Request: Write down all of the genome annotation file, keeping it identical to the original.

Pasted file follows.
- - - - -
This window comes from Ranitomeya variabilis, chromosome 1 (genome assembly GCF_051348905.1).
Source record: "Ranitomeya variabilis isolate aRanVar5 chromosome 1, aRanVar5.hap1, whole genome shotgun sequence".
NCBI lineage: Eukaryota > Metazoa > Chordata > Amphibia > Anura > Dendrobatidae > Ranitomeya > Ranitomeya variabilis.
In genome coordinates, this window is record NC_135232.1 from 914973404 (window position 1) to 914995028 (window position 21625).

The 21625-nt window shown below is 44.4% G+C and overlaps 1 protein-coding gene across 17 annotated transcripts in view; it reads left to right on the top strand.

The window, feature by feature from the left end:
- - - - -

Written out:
This window comes from Ranitomeya variabilis, chromosome 1 (genome assembly GCF_051348905.1).
Source record: "Ranitomeya variabilis isolate aRanVar5 chromosome 1, aRanVar5.hap1, whole genome shotgun sequence".
NCBI lineage: Eukaryota > Metazoa > Chordata > Amphibia > Anura > Dendrobatidae > Ranitomeya > Ranitomeya variabilis.
In genome coordinates, this window is record NC_135232.1 from 914973404 (window position 1) to 914995028 (window position 21625).

The 21625-nt window shown below is 44.4% G+C and overlaps 1 protein-coding gene across 17 annotated transcripts in view; it reads left to right on the top strand.

The window, feature by feature from the left end: